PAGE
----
Maximizing HTS Opportunity
Certainly, the numbers are strong, Baugh suggested, before setting up the day’s key question: How can the industry best monetize all this new capacity? Are all the business cases in place, or could this be another version of the satellite industry placing a risky 20-year bet on an uncertain future? Read More
By Denis Sutherland, Sr. Manager, Sales System Engineering
In my last blog, I discussed how ground infrastructure providers like iDirect have a tricky job keeping their technology at the pace of change of developments in space. Much has been said about the exciting changes in the VSAT industry, not least with the many High Throughput Satellites (HTS) launched or planned.
The reality is that there is no common way to build an HTS satellite. O3B is exceptionally different from the other constellations, but we have also seen many other differences in terms of numbers of beams, size of transponders, polarization, onboard process and many other factors. I talked about some of the different business models here.
One thing they have in common is that HTS brings many more beams to cover a similar geographical area. For example, a typical Ku satellite beam could cover Europe, but with an HTS Ka satellite, you may require 30 or more beams. This multi-beam frequency reuse is obviously one of the key advantages of an HTS architecture, but I will not talk about that here. Intelsat do a very good job on the “teach in video” you can view: http://www.intelsat.com/blog/intelsat-presents-a-high-throughput-satellite-teach-in/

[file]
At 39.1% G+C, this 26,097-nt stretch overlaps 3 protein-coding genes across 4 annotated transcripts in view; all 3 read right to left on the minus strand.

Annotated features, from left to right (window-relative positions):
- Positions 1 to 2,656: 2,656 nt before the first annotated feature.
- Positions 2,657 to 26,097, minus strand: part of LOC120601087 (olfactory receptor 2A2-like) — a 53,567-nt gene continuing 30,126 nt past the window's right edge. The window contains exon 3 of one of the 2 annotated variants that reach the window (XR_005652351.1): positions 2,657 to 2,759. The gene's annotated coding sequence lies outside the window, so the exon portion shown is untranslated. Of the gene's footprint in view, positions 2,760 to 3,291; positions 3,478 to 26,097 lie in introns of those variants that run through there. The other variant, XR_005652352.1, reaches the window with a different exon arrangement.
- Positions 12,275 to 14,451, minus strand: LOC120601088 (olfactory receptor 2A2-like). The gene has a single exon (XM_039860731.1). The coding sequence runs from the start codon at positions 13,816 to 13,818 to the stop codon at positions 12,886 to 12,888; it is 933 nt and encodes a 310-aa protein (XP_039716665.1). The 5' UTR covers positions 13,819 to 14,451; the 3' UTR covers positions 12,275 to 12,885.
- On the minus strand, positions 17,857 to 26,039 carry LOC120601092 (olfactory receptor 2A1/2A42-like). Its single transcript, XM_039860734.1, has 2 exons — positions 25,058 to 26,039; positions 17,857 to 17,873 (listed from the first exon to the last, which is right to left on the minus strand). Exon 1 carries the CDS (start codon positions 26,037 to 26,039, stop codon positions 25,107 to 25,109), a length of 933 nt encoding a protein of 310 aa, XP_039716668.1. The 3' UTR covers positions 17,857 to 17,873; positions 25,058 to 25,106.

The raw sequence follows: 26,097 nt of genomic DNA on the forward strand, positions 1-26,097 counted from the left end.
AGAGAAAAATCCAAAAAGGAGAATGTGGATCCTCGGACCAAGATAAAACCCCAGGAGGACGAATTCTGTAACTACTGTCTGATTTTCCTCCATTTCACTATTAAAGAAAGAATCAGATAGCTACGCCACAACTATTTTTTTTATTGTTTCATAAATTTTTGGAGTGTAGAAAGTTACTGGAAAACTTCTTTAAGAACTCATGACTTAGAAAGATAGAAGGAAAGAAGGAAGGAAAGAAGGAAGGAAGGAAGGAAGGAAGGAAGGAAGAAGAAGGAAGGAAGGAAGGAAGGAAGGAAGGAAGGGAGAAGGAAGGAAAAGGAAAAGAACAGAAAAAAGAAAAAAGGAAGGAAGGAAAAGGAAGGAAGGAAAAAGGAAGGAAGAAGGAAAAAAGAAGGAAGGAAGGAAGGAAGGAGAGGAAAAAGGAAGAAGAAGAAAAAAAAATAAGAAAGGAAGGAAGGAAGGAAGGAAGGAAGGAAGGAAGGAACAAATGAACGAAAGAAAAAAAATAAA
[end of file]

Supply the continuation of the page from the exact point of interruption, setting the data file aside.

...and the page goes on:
Let’s consider how this change impacts the ground vendors or service providers using a TDMA platform like iDirect. With a non-HTS Ku satellite, from a design perspective, we would assume for Europe wide coverage that a single DVB-S2 outbound would sufficiently cover the continent, up to a limited amount of total IP traffic, and we can run some sophisticated modeling to work out numbers of terminals contention ratios, SLA, rain fade with resultant ACM impact. Easy! Read More
From Via Satellite
High Throughput Satellites (HTS) is undoubtedly one of the industry’s hottest topics, no longer confined to a few geographies. As HTS “globalizes,” new questions arise such as how platforms will tend to evolve worldwide; what challenges and opportunities are expected from the emergence of empowering service architectures; and the business models and technologies behind them. With the entire satellite industry gradually transitioning to HTS, these are important debate topics. They affect all stakeholders in the satellite broadband, backhaul and trunking ecosystems including manufacturers, satellite operators, telcos/MNOs, service providers, broadcasters, technology vendors and — most importantly — end users.
Central to the HTS debate is the topic of the business models and, in particular, the pros and cons of the so-called “closed” and “open” network architectures. This is subject to further exploration, debate and clarification during Satellite 2014.